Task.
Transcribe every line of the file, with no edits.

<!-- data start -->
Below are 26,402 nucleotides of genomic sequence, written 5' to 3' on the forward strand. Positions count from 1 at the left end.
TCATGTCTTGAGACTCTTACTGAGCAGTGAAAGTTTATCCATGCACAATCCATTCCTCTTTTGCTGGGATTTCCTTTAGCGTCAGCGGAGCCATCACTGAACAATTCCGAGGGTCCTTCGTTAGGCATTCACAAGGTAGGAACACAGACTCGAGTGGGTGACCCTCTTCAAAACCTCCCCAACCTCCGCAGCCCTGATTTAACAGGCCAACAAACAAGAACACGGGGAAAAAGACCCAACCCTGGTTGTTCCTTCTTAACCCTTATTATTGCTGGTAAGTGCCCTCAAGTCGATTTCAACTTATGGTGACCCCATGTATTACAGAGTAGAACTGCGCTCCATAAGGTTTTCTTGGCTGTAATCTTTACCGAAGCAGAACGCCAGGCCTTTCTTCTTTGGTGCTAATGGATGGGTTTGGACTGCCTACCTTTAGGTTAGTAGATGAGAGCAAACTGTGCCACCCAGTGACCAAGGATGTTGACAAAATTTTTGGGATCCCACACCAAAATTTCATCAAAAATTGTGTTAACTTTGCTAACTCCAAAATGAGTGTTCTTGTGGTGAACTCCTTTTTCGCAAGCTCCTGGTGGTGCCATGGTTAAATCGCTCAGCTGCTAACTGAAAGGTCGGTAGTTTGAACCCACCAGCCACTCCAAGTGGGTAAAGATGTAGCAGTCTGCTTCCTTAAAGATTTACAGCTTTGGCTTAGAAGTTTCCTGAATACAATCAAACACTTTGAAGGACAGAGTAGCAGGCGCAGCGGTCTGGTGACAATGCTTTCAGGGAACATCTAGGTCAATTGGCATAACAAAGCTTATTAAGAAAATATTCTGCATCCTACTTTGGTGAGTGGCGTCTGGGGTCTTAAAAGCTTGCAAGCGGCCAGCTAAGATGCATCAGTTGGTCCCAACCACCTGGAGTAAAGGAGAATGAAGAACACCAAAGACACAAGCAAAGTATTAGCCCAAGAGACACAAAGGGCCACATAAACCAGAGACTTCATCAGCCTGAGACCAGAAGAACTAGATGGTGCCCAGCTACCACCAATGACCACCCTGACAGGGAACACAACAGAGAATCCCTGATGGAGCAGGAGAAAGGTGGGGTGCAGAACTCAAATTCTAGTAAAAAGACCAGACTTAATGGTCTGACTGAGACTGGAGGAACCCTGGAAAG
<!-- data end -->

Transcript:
Below are 26,402 nucleotides of genomic sequence, written 5' to 3' on the forward strand. Positions count from 1 at the left end.
TCATGTCTTGAGACTCTTACTGAGCAGTGAAAGTTTATCCATGCACAATCCATTCCTCTTTTGCTGGGATTTCCTTTAGCGTCAGCGGAGCCATCACTGAACAATTCCGAGGGTCCTTCGTTAGGCATTCACAAGGTAGGAACACAGACTCGAGTGGGTGACCCTCTTCAAAACCTCCCCAACCTCCGCAGCCCTGATTTAACAGGCCAACAAACAAGAACACGGGGAAAAAGACCCAACCCTGGTTGTTCCTTCTTAACCCTTATTATTGCTGGTAAGTGCCCTCAAGTCGATTTCAACTTATGGTGACCCCATGTATTACAGAGTAGAACTGCGCTCCATAAGGTTTTCTTGGCTGTAATCTTTACCGAAGCAGAACGCCAGGCCTTTCTTCTTTGGTGCTAATGGATGGGTTTGGACTGCCTACCTTTAGGTTAGTAGATGAGAGCAAACTGTGCCACCCAGTGACCAAGGATGTTGACAAAATTTTTGGGATCCCACACCAAAATTTCATCAAAAATTGTGTTAACTTTGCTAACTCCAAAATGAGTGTTCTTGTGGTGAACTCCTTTTTCGCAAGCTCCTGGTGGTGCCATGGTTAAATCGCTCAGCTGCTAACTGAAAGGTCGGTAGTTTGAACCCACCAGCCACTCCAAGTGGGTAAAGATGTAGCAGTCTGCTTCCTTAAAGATTTACAGCTTTGGCTTAGAAGTTTCCTGAATACAATCAAACACTTTGAAGGACAGAGTAGCAGGCGCAGCGGTCTGGTGACAATGCTTTCAGGGAACATCTAGGTCAATTGGCATAACAAAGCTTATTAAGAAAATATTCTGCATCCTACTTTGGTGAGTGGCGTCTGGGGTCTTAAAAGCTTGCAAGCGGCCAGCTAAGATGCATCAGTTGGTCCCAACCACCTGGAGTAAAGGAGAATGAAGAACACCAAAGACACAAGCAAAGTATTAGCCCAAGAGACACAAAGGGCCACATAAACCAGAGACTTCATCAGCCTGAGACCAGAAGAACTAGATGGTGCCCAGCTACCACCAATGACCACCCTGACAGGGAACACAACAGAGAATCCCTGATGGAGCAGGAGAAAGGTGGGGTGCAGAACTCAAATTCTAGTAAAAAGACCAGACTTAATGGTCTGACTGAGACTGGAGGAACCCTGGAAAG